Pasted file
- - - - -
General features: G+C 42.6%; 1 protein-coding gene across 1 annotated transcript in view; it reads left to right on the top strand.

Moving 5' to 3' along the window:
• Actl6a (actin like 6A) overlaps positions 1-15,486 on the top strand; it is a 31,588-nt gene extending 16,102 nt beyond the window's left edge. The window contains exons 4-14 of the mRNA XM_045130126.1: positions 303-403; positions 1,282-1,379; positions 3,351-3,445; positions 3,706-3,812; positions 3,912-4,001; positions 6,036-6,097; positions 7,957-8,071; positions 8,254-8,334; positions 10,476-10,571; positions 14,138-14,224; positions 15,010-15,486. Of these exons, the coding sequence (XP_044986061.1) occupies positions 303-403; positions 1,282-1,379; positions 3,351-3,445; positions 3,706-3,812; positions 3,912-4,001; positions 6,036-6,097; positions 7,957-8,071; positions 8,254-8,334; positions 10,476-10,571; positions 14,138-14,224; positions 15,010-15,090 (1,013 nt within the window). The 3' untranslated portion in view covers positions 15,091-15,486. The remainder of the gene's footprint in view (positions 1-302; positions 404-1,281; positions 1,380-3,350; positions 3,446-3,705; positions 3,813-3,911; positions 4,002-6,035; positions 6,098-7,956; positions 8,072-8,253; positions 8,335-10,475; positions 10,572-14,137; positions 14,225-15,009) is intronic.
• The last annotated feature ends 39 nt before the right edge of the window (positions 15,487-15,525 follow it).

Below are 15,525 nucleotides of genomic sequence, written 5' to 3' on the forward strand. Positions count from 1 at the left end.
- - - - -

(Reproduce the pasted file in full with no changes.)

General features: G+C 42.6%; 1 protein-coding gene across 1 annotated transcript in view; it reads left to right on the top strand.

Moving 5' to 3' along the window:
• Actl6a (actin like 6A) overlaps positions 1-15,486 on the top strand; it is a 31,588-nt gene extending 16,102 nt beyond the window's left edge. The window contains exons 4-14 of the mRNA XM_045130126.1: positions 303-403; positions 1,282-1,379; positions 3,351-3,445; positions 3,706-3,812; positions 3,912-4,001; positions 6,036-6,097; positions 7,957-8,071; positions 8,254-8,334; positions 10,476-10,571; positions 14,138-14,224; positions 15,010-15,486. Of these exons, the coding sequence (XP_044986061.1) occupies positions 303-403; positions 1,282-1,379; positions 3,351-3,445; positions 3,706-3,812; positions 3,912-4,001; positions 6,036-6,097; positions 7,957-8,071; positions 8,254-8,334; positions 10,476-10,571; positions 14,138-14,224; positions 15,010-15,090 (1,013 nt within the window). The 3' untranslated portion in view covers positions 15,091-15,486. The remainder of the gene's footprint in view (positions 1-302; positions 404-1,281; positions 1,380-3,350; positions 3,446-3,705; positions 3,813-3,911; positions 4,002-6,035; positions 6,098-7,956; positions 8,072-8,253; positions 8,335-10,475; positions 10,572-14,137; positions 14,225-15,009) is intronic.
• The last annotated feature ends 39 nt before the right edge of the window (positions 15,487-15,525 follow it).

Below are 15,525 nucleotides of genomic sequence, written 5' to 3' on the forward strand. Positions count from 1 at the left end.